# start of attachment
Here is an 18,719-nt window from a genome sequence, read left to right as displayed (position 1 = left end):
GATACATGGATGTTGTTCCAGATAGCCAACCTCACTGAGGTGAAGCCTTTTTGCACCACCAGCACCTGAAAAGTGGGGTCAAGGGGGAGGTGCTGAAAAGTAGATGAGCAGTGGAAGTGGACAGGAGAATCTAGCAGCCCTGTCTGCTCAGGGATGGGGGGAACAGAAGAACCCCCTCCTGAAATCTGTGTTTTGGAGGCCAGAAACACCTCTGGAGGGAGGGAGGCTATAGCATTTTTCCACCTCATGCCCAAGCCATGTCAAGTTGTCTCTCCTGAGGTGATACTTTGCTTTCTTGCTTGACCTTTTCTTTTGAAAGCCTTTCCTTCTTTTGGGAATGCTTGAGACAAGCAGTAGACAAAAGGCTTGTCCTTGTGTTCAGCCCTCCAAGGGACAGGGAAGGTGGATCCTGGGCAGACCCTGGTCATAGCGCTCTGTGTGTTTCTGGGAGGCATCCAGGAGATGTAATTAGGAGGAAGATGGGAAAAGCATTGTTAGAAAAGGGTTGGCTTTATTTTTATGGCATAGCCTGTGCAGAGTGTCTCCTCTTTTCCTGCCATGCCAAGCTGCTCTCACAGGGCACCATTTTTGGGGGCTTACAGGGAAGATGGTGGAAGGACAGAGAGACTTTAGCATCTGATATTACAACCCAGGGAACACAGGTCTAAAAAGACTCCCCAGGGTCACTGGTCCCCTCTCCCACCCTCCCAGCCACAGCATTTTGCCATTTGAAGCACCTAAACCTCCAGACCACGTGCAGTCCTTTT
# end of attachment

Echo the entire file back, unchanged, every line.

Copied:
Here is an 18,719-nt window from a genome sequence, read left to right as displayed (position 1 = left end):
GATACATGGATGTTGTTCCAGATAGCCAACCTCACTGAGGTGAAGCCTTTTTGCACCACCAGCACCTGAAAAGTGGGGTCAAGGGGGAGGTGCTGAAAAGTAGATGAGCAGTGGAAGTGGACAGGAGAATCTAGCAGCCCTGTCTGCTCAGGGATGGGGGGAACAGAAGAACCCCCTCCTGAAATCTGTGTTTTGGAGGCCAGAAACACCTCTGGAGGGAGGGAGGCTATAGCATTTTTCCACCTCATGCCCAAGCCATGTCAAGTTGTCTCTCCTGAGGTGATACTTTGCTTTCTTGCTTGACCTTTTCTTTTGAAAGCCTTTCCTTCTTTTGGGAATGCTTGAGACAAGCAGTAGACAAAAGGCTTGTCCTTGTGTTCAGCCCTCCAAGGGACAGGGAAGGTGGATCCTGGGCAGACCCTGGTCATAGCGCTCTGTGTGTTTCTGGGAGGCATCCAGGAGATGTAATTAGGAGGAAGATGGGAAAAGCATTGTTAGAAAAGGGTTGGCTTTATTTTTATGGCATAGCCTGTGCAGAGTGTCTCCTCTTTTCCTGCCATGCCAAGCTGCTCTCACAGGGCACCATTTTTGGGGGCTTACAGGGAAGATGGTGGAAGGACAGAGAGACTTTAGCATCTGATATTACAACCCAGGGAACACAGGTCTAAAAAGACTCCCCAGGGTCACTGGTCCCCTCTCCCACCCTCCCAGCCACAGCATTTTGCCATTTGAAGCACCTAAACCTCCAGACCACGTGCAGTCCTTTT